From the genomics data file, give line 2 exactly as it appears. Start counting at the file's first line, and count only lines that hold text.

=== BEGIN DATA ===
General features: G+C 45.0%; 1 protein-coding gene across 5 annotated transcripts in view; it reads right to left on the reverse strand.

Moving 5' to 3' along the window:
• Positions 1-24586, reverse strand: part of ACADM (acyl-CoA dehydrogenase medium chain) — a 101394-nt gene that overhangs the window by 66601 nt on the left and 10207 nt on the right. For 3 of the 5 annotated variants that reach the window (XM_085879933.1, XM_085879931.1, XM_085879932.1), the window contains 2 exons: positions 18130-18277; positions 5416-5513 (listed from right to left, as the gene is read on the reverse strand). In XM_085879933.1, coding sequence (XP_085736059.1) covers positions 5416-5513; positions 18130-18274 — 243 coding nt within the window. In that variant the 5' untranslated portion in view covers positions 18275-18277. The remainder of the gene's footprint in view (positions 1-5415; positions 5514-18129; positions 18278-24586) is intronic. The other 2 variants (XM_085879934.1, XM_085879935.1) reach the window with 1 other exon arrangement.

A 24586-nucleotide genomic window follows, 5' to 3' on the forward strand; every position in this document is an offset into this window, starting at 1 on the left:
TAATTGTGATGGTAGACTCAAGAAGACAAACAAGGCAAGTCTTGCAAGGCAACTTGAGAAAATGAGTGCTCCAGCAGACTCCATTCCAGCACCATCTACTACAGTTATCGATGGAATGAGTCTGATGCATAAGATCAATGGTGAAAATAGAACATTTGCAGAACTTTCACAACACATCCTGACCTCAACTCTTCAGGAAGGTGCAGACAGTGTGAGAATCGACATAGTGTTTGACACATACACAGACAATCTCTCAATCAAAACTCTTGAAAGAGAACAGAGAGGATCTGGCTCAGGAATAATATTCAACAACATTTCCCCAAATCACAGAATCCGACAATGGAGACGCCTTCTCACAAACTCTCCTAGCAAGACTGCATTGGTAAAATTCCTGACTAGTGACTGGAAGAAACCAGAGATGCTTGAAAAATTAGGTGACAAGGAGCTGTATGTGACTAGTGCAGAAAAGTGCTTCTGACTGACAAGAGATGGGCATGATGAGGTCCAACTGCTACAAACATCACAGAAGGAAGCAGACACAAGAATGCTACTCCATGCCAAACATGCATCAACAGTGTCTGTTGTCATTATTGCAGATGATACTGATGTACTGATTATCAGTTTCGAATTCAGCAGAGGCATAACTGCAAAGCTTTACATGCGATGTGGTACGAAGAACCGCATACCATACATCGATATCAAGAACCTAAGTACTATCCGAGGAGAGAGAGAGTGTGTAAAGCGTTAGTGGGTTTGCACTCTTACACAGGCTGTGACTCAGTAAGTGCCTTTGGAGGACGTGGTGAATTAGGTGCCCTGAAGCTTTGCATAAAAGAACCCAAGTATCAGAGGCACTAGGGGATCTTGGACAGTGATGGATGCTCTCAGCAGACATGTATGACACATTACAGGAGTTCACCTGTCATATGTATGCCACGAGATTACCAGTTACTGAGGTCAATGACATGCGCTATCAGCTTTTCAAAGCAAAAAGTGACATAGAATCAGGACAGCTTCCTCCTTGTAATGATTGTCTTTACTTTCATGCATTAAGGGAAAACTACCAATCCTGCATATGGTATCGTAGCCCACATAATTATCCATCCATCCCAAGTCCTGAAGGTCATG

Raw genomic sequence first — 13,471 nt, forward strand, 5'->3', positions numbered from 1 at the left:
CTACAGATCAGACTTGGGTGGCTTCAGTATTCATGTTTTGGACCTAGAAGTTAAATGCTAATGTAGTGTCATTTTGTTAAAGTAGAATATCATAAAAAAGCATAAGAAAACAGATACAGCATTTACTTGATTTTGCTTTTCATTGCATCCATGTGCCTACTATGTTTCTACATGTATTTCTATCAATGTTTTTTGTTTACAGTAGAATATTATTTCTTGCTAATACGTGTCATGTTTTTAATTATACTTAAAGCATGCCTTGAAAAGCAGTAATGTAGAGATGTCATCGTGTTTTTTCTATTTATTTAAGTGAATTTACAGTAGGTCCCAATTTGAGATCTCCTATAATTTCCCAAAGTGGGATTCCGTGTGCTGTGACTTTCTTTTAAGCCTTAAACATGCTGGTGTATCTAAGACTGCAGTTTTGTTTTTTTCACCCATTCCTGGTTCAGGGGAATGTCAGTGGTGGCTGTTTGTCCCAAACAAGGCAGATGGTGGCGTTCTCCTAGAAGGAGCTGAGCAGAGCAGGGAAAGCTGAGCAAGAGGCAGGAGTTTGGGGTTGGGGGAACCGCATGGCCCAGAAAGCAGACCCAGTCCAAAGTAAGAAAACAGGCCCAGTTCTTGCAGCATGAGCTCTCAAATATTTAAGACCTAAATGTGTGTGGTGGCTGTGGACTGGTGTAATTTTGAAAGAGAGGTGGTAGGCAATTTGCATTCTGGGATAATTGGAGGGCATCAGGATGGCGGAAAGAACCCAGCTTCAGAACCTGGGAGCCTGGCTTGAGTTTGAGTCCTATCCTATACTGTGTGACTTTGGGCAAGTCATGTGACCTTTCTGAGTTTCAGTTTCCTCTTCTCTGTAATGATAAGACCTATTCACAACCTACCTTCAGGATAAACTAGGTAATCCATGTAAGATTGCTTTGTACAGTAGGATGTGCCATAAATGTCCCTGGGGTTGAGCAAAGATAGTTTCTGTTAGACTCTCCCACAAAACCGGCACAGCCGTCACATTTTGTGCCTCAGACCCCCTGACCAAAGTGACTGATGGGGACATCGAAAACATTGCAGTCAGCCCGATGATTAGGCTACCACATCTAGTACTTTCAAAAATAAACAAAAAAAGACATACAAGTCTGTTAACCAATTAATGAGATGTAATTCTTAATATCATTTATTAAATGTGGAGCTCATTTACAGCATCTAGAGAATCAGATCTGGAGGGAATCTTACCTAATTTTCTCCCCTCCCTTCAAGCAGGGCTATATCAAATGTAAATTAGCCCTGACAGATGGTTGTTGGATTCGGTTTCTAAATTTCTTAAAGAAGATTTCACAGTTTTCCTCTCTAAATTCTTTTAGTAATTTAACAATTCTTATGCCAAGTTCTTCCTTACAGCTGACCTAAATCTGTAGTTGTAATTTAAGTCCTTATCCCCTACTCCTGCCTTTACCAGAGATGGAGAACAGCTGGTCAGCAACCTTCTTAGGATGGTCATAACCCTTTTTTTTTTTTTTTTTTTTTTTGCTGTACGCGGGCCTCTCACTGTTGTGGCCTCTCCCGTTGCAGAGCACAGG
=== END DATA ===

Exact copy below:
Moving 5' to 3' along the window: